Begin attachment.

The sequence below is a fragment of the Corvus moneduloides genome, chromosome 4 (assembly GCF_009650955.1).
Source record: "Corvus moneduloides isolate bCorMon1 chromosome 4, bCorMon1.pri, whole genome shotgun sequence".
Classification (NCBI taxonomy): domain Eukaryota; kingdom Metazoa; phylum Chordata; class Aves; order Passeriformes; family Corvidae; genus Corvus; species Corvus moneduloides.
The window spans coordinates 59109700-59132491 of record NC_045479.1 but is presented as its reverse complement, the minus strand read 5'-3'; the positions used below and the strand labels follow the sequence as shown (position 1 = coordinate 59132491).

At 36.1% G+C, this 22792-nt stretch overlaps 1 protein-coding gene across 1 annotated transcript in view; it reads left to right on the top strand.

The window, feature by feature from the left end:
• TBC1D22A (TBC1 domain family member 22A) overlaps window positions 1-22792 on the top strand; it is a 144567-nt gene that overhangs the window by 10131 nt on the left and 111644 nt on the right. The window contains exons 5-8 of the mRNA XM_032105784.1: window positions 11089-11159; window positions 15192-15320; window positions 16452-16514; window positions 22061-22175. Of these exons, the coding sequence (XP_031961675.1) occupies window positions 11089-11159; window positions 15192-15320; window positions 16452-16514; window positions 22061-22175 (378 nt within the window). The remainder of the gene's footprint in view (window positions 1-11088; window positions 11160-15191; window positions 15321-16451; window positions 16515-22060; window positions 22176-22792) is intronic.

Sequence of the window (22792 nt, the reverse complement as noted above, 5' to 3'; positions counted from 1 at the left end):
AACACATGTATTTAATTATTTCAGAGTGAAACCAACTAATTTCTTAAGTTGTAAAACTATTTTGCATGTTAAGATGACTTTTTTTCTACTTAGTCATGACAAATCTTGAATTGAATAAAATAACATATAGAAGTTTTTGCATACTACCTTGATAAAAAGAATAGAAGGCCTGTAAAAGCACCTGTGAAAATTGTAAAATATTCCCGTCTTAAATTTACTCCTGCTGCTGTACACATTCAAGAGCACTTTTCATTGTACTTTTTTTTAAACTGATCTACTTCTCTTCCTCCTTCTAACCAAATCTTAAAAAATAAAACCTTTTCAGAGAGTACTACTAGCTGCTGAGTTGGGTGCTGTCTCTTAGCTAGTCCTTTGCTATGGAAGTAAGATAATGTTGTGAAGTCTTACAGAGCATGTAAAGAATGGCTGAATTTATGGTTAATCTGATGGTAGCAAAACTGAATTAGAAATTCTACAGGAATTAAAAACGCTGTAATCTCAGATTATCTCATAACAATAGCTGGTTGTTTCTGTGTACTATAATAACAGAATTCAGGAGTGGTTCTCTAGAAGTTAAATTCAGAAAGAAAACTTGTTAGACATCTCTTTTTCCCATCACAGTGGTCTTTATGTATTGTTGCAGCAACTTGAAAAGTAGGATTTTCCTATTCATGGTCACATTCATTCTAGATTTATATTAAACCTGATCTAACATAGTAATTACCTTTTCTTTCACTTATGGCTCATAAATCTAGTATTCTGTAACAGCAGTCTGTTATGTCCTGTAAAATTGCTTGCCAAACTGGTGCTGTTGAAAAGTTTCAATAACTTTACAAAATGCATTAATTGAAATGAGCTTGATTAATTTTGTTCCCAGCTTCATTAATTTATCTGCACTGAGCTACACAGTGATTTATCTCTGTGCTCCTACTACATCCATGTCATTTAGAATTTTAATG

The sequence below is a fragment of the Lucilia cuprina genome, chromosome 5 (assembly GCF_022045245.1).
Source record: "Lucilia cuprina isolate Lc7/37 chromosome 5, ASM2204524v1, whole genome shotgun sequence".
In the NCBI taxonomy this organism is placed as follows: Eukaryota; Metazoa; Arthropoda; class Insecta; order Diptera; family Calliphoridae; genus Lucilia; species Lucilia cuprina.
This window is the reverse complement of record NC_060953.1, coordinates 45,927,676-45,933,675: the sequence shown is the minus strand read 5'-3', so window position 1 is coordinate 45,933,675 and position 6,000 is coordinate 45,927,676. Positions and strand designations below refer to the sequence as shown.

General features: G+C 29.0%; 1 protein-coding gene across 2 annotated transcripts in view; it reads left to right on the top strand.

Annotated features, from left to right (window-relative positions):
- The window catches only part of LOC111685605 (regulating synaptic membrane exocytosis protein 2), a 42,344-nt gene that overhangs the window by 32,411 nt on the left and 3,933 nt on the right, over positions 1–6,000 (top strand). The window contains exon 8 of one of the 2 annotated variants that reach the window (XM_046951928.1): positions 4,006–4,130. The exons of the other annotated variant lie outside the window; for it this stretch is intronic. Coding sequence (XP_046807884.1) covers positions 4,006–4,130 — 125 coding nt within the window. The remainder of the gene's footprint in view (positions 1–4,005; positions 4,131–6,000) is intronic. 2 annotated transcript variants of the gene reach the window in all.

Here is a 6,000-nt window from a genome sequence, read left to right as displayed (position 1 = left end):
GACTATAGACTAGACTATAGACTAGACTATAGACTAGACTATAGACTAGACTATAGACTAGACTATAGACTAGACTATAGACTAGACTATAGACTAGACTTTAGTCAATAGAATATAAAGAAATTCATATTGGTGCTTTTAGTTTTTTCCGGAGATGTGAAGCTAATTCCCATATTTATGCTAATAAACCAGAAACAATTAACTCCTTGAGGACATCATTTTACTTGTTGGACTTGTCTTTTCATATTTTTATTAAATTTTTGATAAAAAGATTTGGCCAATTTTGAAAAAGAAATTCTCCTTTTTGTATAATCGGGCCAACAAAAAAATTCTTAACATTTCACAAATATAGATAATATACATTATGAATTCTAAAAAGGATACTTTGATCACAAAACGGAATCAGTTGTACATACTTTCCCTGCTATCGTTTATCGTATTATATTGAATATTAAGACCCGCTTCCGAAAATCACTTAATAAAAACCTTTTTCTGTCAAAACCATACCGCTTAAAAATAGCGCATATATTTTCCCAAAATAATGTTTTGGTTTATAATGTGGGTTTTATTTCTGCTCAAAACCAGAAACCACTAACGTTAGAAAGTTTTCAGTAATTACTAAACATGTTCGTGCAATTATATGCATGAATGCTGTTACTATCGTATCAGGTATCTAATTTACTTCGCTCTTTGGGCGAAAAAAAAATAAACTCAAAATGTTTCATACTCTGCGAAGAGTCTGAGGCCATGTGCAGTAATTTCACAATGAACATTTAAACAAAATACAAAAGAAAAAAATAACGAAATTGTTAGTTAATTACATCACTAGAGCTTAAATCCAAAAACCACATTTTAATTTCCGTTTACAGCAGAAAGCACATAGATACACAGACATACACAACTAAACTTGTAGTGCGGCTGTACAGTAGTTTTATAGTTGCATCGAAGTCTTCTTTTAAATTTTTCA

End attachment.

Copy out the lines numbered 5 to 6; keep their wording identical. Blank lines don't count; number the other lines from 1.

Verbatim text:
At 36.1% G+C, this 22792-nt stretch overlaps 1 protein-coding gene across 1 annotated transcript in view; it reads left to right on the top strand.

The window, feature by feature from the left end: